The Social Housing Regulation Act and the changing landscape of consumer regulation 

The past few years have seen some of the most significant events in social housing, with the Grenfell fire tragedy in 2017 bringing conversations around the adequacy of social housing and especially the lack of tenant involvement and empowerment to the fore. 

Government published the Social Housing Green Paper: A New Deal for Social Housing in 2018 and subsequently the Social Housing White Paper/Tenants Charter in 2020 all with the aim of improving how social housing is regulated. 

More recent issues such as Awaab Ishak's death and the Housing ombudsman's regular findings of severe maladministration have kept this conversation at the fore.

The tone of comments, particularly from Michael Gove as the Secretary of State for Levelling Up, Housing and Communities, is very much now that those living in social housing deserve better and that the sector and public will not tolerate RPs who are failing to meet the expected standards. This is particularly the case with RPs being seen as having achieved the best deal possible from the rent cap (i.e. the highest of the options available at 7%).

All of this sets the context for The Social Housing (Regulation) Act 2023 (Act) which, at the time of this article, is due to receive Royal Assent imminently.

The Act is intended to be the catalyst for a new proactive approach to regulating social housing, ensuring standards are met and taking action against failing landlords. The Act itself describes its purpose as being to "reform the regulatory regime to drive significant change in landlord behaviour".

Simply, this is the most important piece of legislation for RPs for many years. Those responsible for managing and operating RPs must be aware of its significance and understand not just what the detail requires, but also the way this fundamentally alters the landscape for social housing, the expectations on social landlords and the rights of tenants going forward.

The Act has three core objectives which are:

  1. to facilitate a new, proactive consumer regulation regime;
  2. to refine the existing economic regulatory regime; and
  3. to strengthen the Regulator of Social Housing's (Regulator) powers to enforce the consumer and economic regimes.

Reform the consumer regulatory regime

The Act will facilitate a new proactive consumer regulatory regime. To achieve this, the Regulator’s statutory objectives will now include safety and transparency and it will have new powers to support this.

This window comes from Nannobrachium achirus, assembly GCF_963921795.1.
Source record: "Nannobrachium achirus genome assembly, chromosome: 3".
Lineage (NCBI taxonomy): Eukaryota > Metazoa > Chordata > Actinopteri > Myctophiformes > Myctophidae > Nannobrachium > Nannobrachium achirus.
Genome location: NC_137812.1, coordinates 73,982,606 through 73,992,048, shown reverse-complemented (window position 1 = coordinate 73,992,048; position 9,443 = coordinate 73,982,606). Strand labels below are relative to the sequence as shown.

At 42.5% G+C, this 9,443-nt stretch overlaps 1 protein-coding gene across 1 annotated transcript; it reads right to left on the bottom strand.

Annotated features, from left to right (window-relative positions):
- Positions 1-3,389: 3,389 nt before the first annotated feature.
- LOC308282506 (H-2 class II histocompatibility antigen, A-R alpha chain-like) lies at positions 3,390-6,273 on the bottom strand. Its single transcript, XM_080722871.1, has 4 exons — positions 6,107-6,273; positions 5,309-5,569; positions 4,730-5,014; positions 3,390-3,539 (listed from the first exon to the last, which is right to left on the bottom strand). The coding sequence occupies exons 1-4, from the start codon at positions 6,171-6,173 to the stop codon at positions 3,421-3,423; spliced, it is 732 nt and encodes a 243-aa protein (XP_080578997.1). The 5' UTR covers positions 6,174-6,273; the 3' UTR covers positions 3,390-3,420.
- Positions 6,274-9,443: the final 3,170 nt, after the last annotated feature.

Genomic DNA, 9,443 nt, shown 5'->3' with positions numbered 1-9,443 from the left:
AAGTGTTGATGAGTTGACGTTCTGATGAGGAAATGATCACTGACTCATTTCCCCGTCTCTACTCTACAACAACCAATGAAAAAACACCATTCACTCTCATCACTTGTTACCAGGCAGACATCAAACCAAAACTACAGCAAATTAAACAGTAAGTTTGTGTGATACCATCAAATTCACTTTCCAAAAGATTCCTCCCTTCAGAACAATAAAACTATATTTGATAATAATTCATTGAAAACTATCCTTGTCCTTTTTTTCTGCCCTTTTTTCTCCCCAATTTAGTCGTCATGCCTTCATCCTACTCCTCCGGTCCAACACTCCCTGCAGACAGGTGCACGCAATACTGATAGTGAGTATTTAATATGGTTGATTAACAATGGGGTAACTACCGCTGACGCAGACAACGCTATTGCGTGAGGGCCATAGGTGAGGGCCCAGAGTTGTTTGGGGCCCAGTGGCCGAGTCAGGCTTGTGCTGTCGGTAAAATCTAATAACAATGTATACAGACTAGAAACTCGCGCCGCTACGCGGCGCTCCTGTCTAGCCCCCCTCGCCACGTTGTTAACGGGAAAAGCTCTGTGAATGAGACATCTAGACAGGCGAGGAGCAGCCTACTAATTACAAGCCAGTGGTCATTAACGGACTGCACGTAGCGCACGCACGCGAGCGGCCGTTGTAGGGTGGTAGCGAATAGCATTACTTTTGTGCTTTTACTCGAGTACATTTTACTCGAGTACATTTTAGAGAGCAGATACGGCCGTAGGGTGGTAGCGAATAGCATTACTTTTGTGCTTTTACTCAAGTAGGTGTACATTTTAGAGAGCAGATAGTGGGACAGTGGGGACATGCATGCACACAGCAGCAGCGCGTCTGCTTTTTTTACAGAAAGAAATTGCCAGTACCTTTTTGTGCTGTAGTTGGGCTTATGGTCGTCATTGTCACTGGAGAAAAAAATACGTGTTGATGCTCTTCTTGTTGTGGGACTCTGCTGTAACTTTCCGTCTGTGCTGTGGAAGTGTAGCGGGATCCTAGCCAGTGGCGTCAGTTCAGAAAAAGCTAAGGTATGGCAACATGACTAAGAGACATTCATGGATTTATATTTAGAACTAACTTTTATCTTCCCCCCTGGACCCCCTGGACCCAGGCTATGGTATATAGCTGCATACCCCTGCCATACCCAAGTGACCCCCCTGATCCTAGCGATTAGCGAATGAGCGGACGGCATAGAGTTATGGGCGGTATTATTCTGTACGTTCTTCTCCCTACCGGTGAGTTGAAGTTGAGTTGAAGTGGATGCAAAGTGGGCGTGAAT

• We will see the introduction of a new Advisory Panel to the Regulator which is specifically required to include tenants of social housing.
  • Significantly, the 'serious detriment' test will be removed paving the way for action to be taken by the Regulator in a greater number of cases of breaches of the consumer standards.
  • Of course, alongside this we have already seen the introduction of the tenant satisfaction measures on 1 April which RPs are now required to report on. It is anticipated that the first year of data will be published in Autumn 2024.
  • We are also going to see a shakeup of the consumer standards themselves with several new consumer standards being introduced.
  • This will include a new standard regarding the competence and conduct of individuals involved in relation to "professionalism", requiring senior housing managers and senior housing executives to obtain qualifications in housing management. We also expect a new standard regarding information and transparency, setting expectations on RPs to make information available to tenants and the Regulator.

We expect to see new draft standards out for consultation in the summer of 2023.

Refine the economic regulatory regime

Whilst the emphasis is on improving consumer regulation, it is clear that this is not to be at the detriment of the economic standards. The Act also seeks to maintain and refine the Regulator’s current economic regulatory role. Ensuring that providers are well governed and financially viable remains a core priority for the Regulator. 

Strengthen the Regulator’s enforcement powers

The Act will strengthen the Regulator by giving it new enforcement powers, seeking to ensure it can effectively intervene when required. This is particularly the case in relation to the consumer standards in order to underpin the importance of these and bring them to the same level as the economic standards. 

New powers include an ability for the Regulator to arrange surveys of the condition of properties more quickly, and a new power to require an RP to prepare and implement a performance improvement plan. This is intended to move the Regulator away from reliance on voluntary undertakings by RPs and towards more proactive regulation. 

Other powers include a power for the Regulator to authorise persons to enter an RP's premises to undertake emergency remedial action to remedy failures by an RP and the ability to issue financial penalties on RPs of an unlimited amount (having previously been limited to £5,000).

There is much more detail in the Act we cannot cover here that RPs need to be aware of. Please refer to our Essential Guide to the Act and further information regarding the revised consumer standards which will be published this summer.


S114 Notices – impact from a Real Estate and Regeneration perspective


Claims under the Land Compensation Act 1973 


Forfeiture of a lease via peaceable 'key'-entry?


Trowers advises SLIP and Audley Group on UK retirement living joint venture


A Section 114 notice: What does it mean for Local Authorities?


Webinar: Sustainability-Linked Loans: creating social value and driving change